wikipedia has an entry on the Collatz conjecture with a section on As an abstract machine that computes in base two. this apparently describes a construction of a FSM transducer computing sequential iterates starting from lsb to msb (least sig. bit to most sig. bit). [this is more a TCS, theoretical computer science construction.] however, there is no specific ref cited.

does anyone know where this FSM iterate transducer construction appears, or first appeared in the literature?

note, there is some relation to ref [4].

[ps, have some apparently new/possibly groundbreaking results related to this construction & intend to write it up on a blog, may edit this post later to incl the ref.]

[1] The ultimate challenge: the 3x+1 problem, Lagarias

[2] what is the nearest problem to the collatz conjecture that has been successfully resolved, tcs.se

[3] The 3x + 1 Problem: An Annotated Bibliography, Lagarias, arxiv

[4] Jeffrey O. Shallit and David W. Wilson (1991), The “3x + 1” Problem and Finite Au- tomata, Bulletin of the EATCS (European Association for Theoretical Computer Sci- ence), No. 46, 1991, pp. 182–185.

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    $\begingroup$ I'm afraid that self-advertisement is something particularly frowned upon here. Why not try math.stackexchange.com? The answer to your question is that the equivalence between the Collatz function and the one described in base 2 is obvious, and needs no reference. $\endgroup$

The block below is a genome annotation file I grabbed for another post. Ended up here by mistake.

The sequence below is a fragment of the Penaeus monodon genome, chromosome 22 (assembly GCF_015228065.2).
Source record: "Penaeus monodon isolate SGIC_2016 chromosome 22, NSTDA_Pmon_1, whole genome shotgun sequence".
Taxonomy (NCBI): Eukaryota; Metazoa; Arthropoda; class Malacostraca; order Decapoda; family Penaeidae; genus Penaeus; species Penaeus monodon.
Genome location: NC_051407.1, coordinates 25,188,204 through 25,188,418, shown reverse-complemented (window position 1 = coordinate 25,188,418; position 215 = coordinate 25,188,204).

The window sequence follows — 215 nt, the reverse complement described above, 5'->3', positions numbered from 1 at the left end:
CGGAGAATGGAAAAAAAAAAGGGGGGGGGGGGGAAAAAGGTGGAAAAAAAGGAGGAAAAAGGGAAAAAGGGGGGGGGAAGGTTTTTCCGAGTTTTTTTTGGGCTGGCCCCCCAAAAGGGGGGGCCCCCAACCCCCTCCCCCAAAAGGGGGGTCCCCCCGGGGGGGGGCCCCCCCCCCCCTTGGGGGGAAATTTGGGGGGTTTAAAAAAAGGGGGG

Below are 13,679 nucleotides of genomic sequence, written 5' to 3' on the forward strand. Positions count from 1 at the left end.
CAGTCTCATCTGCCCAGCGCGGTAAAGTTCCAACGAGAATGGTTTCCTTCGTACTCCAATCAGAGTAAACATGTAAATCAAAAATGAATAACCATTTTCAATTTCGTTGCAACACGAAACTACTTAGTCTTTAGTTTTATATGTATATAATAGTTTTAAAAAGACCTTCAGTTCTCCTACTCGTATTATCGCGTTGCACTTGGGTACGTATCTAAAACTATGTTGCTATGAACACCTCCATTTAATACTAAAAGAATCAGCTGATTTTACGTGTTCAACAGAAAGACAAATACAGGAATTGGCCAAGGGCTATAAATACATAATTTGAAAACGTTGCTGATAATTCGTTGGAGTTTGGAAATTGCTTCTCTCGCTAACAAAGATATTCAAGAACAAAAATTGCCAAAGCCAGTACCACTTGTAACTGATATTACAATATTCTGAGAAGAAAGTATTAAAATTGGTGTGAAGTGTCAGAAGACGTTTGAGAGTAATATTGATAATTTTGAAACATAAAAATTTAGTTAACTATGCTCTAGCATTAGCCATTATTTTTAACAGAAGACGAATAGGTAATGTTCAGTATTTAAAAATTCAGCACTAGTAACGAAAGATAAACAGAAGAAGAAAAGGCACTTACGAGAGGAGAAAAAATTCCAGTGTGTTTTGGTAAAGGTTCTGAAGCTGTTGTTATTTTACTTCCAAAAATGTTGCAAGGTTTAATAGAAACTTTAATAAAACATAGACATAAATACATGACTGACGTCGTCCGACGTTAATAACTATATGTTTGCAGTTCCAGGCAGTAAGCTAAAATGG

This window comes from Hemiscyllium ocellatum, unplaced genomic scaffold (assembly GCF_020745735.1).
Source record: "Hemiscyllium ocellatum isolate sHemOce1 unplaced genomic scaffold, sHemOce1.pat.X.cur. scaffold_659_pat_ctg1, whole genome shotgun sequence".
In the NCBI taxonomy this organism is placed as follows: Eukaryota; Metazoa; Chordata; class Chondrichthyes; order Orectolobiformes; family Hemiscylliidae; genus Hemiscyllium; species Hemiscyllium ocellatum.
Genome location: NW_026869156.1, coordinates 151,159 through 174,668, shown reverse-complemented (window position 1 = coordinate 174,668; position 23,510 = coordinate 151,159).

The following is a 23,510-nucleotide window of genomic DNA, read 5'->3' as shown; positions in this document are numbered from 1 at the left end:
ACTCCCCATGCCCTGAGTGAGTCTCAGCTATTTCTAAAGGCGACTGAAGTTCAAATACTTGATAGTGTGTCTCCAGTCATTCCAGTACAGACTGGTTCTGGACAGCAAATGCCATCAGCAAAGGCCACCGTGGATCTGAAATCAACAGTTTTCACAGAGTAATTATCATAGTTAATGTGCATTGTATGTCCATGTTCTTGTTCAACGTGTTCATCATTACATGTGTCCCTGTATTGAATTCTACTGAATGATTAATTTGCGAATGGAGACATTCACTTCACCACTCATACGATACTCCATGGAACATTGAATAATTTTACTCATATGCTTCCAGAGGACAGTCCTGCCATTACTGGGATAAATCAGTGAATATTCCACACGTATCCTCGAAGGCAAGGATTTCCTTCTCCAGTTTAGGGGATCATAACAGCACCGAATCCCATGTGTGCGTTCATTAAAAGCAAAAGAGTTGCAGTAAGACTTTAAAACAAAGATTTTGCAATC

– user30035
    Mar 3 '13 at 20:30
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    $\begingroup$ I don't see he is advertising anything. He just wants a reference for the automaton formulation. $\endgroup$ Mar 3 '13 at 21:35
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    $\begingroup$ Actually I take it back. I didn't notice the small print on my IPhone but now that I see it on a real computer I noticed the small print. So I upvote wccanard's comment. $\endgroup$ Mar 4 '13 at 16:57
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    $\begingroup$ If you would like to avoid problems of this kind, just do not refer to your work as "possibly groundbreaking" and there is no need to stress that the work is "apparently new". Why not only say that you are in the process of writing something related to this and thus would be interested in a reference you can quote. $\endgroup$
    – user9072
    Mar 4 '13 at 18:21
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    $\begingroup$ No, there is no discrepancy to be inferred! I said you should only say that you are writing something related to this (perhaps phrased in slightly nicer form than I sketched). As opposed to saying you should have left the ps away completely. The problem is not that you say you are writing something, but that you include some positive self-evaluation of it that, frankly, seems possibly exaggerated but even if it is not is is irrelevant to know whether (you think) this is "possibly groundbreaking." Indeed, I gave you some credit for including motivation, else it'd be closed already. $\endgroup$
    – user9072
    Mar 5 '13 at 20:01

I gave a sequential machine computing the 3n+1/n:2 function in base 2 in several courses since 1990, but of course I am not claiming any originality here, since it is just an easy exercise.
Anyway, if you want to see in more details how this sequential machine can be computed in a systematic way, you can look at http://www.liafa.univ-paris-diderot.fr/~jep/PDF/Exposes/Sequential.pdf, slide 59.


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